The government could this week take the unpopular measure of raising gas prices for the first time in three years as it pushes a package of reforms aimed at giving industry a boost, reviving a spluttering economy and boosting LNG imports. Full Article
Road building revival offers rare hope for India infrastructure overhaul. Full Article
Confused while buying stocks? Get buy, sell or hold recommendations from VantageTrade. Full Coverage
EU states agree to close dirty coal plants by 2024
BRUSSELS (Reuters) - Old coal-fired power plants in Europe must be closed by the end of 2023 if their owners are not prepared to fit equipment to filter out acidifying pollutants, European Union member countries agreed on Friday.
All other power stations must start planning to cut out pollutants such as sulphur and nitrogen oxides that damage human health and soil and water quality.
"The UK government, together with other member states, has been able to secure significant additional flexibilities for large combustion plants," a British government spokeswoman said.
Countries that are struggling to get the industry cleaned up can get a delay until June 30, 2020, under the informal deal on the Industrial Emissions Directive, which weaves together and updates six air quality laws with the old Large Combustion Plant Directive.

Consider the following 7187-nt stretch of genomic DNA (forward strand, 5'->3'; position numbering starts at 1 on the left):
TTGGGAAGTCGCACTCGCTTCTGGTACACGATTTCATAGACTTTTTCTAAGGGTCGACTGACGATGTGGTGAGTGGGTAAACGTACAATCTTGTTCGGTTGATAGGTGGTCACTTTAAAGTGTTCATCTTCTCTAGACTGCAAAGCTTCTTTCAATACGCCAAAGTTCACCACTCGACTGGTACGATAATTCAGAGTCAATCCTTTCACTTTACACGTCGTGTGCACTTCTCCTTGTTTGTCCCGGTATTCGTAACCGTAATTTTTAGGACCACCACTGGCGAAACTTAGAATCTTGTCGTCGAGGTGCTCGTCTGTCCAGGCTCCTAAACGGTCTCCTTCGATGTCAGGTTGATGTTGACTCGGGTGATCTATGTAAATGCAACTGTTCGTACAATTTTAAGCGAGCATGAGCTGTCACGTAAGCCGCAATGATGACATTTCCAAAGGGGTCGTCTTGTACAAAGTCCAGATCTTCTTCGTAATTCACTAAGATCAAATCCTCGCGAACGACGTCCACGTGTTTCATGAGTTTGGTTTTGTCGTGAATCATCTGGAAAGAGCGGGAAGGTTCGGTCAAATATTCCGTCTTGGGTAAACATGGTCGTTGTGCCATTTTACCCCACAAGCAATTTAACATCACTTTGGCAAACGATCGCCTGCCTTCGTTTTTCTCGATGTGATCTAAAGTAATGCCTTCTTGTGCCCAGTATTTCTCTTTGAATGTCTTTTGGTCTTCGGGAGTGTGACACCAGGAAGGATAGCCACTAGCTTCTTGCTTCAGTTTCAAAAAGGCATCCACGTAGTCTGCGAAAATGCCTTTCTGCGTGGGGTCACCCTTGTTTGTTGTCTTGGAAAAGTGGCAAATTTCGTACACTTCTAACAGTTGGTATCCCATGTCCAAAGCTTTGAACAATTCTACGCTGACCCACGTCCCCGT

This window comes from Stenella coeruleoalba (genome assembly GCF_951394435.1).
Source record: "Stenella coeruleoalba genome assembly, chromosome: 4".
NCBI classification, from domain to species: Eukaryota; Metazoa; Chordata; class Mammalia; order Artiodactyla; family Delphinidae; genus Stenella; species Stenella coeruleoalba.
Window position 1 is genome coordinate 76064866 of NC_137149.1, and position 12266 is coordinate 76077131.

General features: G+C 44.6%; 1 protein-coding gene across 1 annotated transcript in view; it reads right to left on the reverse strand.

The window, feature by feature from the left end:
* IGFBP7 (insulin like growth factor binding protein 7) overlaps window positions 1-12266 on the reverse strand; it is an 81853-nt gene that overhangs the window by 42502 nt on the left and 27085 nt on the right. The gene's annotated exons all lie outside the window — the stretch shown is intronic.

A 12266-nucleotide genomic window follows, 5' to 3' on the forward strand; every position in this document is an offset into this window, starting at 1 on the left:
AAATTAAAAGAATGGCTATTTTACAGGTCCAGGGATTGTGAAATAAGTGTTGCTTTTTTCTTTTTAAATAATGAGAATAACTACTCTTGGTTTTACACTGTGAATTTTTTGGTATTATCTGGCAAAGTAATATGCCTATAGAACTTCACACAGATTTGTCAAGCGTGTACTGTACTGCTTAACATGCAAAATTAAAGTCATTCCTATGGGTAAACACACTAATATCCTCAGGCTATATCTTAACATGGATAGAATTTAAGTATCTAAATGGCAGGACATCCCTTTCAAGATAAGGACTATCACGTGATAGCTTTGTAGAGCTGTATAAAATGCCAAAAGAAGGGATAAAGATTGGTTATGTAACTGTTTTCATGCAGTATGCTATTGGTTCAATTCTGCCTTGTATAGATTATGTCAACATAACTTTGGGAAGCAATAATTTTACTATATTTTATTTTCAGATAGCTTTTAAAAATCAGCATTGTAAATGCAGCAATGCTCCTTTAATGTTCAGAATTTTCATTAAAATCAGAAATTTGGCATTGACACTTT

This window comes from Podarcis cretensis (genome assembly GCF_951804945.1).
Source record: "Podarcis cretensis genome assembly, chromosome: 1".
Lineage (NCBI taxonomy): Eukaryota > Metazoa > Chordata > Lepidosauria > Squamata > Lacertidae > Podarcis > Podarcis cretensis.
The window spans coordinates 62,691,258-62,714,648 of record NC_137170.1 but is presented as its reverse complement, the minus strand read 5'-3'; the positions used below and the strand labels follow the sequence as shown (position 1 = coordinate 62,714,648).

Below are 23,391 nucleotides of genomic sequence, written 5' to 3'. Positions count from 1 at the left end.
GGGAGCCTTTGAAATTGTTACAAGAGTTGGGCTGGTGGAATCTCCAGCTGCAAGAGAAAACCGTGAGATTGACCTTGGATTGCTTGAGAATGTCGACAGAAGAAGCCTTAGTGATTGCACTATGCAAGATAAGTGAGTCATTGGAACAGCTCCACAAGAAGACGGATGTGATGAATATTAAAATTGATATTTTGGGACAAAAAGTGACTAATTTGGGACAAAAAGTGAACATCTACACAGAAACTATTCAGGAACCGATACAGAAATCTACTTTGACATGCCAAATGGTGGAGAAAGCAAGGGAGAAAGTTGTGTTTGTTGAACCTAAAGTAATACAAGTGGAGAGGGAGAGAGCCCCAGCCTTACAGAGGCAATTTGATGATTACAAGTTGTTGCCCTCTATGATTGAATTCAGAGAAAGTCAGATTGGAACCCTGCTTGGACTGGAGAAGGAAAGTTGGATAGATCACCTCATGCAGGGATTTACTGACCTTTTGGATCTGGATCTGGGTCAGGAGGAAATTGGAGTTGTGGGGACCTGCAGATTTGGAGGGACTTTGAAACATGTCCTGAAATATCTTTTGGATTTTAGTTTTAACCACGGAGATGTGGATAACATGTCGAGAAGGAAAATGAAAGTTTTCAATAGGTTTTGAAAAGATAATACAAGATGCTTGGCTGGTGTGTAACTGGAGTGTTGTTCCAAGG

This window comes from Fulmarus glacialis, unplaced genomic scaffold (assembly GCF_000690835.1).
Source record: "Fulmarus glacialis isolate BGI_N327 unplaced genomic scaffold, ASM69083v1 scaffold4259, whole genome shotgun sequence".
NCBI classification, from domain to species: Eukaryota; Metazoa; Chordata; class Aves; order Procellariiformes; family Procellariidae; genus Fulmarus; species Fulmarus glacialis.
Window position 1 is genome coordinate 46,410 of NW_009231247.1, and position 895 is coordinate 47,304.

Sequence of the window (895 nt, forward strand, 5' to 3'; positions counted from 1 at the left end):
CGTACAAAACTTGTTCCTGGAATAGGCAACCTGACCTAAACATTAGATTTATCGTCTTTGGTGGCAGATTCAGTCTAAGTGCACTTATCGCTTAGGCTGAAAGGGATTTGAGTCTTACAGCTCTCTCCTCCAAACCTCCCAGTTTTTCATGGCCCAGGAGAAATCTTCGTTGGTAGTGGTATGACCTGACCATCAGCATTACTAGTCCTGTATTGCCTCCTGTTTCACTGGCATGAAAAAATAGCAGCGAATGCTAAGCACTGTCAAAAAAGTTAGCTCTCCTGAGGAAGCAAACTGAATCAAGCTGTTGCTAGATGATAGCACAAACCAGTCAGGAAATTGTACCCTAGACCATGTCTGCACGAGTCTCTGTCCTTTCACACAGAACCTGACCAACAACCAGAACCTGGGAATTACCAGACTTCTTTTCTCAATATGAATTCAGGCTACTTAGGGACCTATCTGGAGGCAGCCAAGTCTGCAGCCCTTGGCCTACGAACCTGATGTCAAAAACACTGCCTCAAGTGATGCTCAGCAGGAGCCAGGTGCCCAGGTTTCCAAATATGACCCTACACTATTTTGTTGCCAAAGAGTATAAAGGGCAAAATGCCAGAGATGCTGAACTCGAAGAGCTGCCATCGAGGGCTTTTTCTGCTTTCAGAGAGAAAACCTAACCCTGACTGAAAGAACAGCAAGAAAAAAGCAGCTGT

European ambassadors in Brussels approved the deal, which was reached in informal talks with the European Parliament late on Wednesday. It must be formally approved by parliament in the coming weeks before becoming law, but sources say that is almost certain.
The existing laws contain so many opt-outs that many of the 52,000 European installations have managed to avoid cleaning up acidifying pollutants.
The quest for new rules started over two years ago but has been slowed by a row between countries such as Britain and Poland, which have many old coal-fired plants, and others led by Germany that have already invested millions in cleaning up.
The rules, which have gone through several different permutations over the last few months, will have a huge impact on countries' energy investment plans and how much money utilities can make by sweating their coal assets.
Britain argues that the flexibility will allow it to jump to the next generation of renewable power, without replacing old coal with gas power plants.
"This will ensure protection of the environment as well as paving the way for a smooth transition to low carbon power generation without jeopardising our security of supply," said the UK government spokeswoman.
(Reporting by Pete Harrison, editing by Anthony Barker and Sue Thomas)
- Tweet this
- Share this
- Digg this